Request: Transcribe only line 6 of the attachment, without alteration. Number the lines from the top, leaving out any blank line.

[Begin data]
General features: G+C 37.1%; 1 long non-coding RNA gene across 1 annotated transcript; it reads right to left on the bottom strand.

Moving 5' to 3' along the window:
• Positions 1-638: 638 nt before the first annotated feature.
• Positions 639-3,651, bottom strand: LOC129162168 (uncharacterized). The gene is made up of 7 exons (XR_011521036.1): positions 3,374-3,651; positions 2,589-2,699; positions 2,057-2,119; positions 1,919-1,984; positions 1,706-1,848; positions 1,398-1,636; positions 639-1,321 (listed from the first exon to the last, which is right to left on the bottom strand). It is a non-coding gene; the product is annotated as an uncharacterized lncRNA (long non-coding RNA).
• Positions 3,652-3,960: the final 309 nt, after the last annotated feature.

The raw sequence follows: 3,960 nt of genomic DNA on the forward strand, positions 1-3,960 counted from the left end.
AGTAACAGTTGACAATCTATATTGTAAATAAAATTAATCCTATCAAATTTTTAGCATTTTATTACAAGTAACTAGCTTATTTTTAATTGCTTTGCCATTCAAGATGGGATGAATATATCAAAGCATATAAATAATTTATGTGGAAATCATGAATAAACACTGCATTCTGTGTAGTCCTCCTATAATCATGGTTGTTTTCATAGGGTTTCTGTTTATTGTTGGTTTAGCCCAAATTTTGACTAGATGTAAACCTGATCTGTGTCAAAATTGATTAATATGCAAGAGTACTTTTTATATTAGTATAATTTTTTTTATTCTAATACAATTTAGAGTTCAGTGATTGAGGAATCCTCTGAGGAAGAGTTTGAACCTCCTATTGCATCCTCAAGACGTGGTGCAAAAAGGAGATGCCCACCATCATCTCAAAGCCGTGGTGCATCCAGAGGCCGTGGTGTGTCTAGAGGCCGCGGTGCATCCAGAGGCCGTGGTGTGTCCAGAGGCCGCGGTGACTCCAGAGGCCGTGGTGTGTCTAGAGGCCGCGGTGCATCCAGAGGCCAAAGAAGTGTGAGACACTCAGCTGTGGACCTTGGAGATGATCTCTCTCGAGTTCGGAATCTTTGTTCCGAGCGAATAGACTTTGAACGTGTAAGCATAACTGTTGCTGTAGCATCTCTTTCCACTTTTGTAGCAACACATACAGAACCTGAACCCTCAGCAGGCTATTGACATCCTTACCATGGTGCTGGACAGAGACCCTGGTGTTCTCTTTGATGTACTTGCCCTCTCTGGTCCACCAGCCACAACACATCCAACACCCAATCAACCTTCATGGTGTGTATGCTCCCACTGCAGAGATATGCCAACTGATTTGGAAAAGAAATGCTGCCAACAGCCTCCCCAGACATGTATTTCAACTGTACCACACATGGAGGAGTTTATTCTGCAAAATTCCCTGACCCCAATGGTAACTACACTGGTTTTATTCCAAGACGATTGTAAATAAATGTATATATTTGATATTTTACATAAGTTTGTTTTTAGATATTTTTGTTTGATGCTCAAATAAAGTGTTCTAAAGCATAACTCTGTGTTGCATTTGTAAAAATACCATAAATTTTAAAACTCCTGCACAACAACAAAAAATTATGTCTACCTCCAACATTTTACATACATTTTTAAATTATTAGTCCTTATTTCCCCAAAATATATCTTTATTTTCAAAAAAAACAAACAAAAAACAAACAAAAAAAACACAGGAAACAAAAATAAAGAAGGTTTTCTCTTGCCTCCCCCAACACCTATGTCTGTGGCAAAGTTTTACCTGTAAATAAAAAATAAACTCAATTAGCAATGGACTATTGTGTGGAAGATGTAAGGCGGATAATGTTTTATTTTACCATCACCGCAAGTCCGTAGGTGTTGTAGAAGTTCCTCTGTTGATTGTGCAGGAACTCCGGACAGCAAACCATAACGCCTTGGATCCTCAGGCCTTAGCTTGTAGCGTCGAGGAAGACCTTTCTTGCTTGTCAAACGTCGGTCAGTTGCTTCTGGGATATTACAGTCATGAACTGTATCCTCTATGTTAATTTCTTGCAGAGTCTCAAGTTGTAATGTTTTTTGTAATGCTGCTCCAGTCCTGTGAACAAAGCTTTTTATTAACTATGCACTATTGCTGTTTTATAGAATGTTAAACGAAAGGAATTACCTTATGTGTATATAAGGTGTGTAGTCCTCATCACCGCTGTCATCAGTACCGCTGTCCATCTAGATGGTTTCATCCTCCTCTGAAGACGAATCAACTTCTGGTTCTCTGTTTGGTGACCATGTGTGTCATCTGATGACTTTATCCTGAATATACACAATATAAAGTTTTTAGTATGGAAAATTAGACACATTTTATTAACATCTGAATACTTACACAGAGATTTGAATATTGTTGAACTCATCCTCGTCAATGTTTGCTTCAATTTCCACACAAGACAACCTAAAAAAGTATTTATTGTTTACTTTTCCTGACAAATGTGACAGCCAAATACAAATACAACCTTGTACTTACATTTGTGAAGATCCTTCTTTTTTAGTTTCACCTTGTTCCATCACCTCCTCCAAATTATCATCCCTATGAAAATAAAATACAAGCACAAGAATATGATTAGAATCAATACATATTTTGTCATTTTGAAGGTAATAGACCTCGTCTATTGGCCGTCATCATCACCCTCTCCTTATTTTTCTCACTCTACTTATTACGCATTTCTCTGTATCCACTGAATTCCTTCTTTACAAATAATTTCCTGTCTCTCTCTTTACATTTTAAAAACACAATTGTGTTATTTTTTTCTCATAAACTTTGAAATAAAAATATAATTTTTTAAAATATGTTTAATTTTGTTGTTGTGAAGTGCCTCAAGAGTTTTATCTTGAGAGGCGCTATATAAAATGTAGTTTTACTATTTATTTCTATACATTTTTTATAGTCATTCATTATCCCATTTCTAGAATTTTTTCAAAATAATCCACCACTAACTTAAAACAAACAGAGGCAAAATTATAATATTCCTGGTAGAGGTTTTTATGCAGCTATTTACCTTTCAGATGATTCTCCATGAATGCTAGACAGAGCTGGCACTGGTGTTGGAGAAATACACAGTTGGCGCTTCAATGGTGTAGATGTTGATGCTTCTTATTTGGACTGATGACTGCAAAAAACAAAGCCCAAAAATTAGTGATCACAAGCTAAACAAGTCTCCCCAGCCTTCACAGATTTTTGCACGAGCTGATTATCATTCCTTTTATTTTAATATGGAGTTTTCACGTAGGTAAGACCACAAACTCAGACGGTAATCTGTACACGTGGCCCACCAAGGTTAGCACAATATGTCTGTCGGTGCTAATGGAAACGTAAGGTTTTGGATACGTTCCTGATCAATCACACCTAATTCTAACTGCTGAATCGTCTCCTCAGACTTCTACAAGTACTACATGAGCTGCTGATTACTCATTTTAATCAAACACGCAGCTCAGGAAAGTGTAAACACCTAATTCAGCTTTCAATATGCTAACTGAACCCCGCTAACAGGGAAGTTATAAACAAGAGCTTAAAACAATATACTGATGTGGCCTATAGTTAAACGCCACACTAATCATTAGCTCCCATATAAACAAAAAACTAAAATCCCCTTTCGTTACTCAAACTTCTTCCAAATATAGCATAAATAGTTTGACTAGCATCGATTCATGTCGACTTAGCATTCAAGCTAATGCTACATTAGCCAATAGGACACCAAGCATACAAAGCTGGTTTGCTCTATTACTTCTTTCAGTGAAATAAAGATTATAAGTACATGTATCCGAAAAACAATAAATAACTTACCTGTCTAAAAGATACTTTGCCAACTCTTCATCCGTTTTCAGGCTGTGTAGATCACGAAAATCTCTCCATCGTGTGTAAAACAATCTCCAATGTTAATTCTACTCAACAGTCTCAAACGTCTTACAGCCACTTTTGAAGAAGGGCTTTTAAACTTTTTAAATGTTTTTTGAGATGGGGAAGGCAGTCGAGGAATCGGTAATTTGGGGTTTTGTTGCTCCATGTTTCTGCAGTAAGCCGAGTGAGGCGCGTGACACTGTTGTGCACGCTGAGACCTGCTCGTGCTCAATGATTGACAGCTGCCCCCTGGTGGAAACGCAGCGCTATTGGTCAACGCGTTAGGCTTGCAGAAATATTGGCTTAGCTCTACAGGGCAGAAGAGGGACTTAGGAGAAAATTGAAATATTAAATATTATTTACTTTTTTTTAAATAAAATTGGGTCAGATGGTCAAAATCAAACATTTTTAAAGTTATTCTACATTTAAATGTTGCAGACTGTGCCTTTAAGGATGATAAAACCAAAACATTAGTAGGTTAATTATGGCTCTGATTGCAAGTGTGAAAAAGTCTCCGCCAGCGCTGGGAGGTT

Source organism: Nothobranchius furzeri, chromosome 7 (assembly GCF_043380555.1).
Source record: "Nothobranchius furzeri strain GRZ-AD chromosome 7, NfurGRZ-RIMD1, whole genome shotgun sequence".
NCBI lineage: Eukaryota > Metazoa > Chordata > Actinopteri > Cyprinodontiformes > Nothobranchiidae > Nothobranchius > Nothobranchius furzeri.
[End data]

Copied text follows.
The raw sequence follows: 3,960 nt of genomic DNA on the forward strand, positions 1-3,960 counted from the left end.